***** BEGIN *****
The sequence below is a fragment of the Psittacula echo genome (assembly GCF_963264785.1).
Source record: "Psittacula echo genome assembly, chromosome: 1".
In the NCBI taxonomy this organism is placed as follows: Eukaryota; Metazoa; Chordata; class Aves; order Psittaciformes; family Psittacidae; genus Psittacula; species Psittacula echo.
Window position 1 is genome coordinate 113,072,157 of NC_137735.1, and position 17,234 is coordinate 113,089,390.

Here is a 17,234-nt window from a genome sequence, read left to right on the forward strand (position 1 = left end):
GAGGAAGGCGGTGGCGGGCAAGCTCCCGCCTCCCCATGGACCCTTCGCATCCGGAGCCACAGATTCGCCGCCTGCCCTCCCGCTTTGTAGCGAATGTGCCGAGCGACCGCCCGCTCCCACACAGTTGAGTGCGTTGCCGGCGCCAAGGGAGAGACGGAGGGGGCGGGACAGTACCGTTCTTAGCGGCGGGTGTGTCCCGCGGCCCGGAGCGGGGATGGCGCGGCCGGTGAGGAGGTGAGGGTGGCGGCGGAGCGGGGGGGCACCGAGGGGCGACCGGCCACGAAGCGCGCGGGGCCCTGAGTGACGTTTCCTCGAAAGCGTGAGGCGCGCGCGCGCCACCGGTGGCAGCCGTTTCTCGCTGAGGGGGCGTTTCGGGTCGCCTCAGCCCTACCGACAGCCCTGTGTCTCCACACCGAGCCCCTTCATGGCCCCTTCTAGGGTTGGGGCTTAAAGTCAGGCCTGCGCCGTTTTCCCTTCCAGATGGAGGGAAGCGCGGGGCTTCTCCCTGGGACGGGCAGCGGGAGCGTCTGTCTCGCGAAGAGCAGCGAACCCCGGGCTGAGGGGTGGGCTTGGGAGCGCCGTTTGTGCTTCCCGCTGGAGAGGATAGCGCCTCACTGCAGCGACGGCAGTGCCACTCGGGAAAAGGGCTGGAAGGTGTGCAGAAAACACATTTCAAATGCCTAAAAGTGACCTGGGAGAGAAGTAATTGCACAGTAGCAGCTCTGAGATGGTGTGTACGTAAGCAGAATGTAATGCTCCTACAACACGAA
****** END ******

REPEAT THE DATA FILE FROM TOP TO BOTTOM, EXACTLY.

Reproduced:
The sequence below is a fragment of the Psittacula echo genome (assembly GCF_963264785.1).
Source record: "Psittacula echo genome assembly, chromosome: 1".
In the NCBI taxonomy this organism is placed as follows: Eukaryota; Metazoa; Chordata; class Aves; order Psittaciformes; family Psittacidae; genus Psittacula; species Psittacula echo.
Window position 1 is genome coordinate 113,072,157 of NC_137735.1, and position 17,234 is coordinate 113,089,390.

Here is a 17,234-nt window from a genome sequence, read left to right on the forward strand (position 1 = left end):
GAGGAAGGCGGTGGCGGGCAAGCTCCCGCCTCCCCATGGACCCTTCGCATCCGGAGCCACAGATTCGCCGCCTGCCCTCCCGCTTTGTAGCGAATGTGCCGAGCGACCGCCCGCTCCCACACAGTTGAGTGCGTTGCCGGCGCCAAGGGAGAGACGGAGGGGGCGGGACAGTACCGTTCTTAGCGGCGGGTGTGTCCCGCGGCCCGGAGCGGGGATGGCGCGGCCGGTGAGGAGGTGAGGGTGGCGGCGGAGCGGGGGGGCACCGAGGGGCGACCGGCCACGAAGCGCGCGGGGCCCTGAGTGACGTTTCCTCGAAAGCGTGAGGCGCGCGCGCGCCACCGGTGGCAGCCGTTTCTCGCTGAGGGGGCGTTTCGGGTCGCCTCAGCCCTACCGACAGCCCTGTGTCTCCACACCGAGCCCCTTCATGGCCCCTTCTAGGGTTGGGGCTTAAAGTCAGGCCTGCGCCGTTTTCCCTTCCAGATGGAGGGAAGCGCGGGGCTTCTCCCTGGGACGGGCAGCGGGAGCGTCTGTCTCGCGAAGAGCAGCGAACCCCGGGCTGAGGGGTGGGCTTGGGAGCGCCGTTTGTGCTTCCCGCTGGAGAGGATAGCGCCTCACTGCAGCGACGGCAGTGCCACTCGGGAAAAGGGCTGGAAGGTGTGCAGAAAACACATTTCAAATGCCTAAAAGTGACCTGGGAGAGAAGTAATTGCACAGTAGCAGCTCTGAGATGGTGTGTACGTAAGCAGAATGTAATGCTCCTACAACACGAA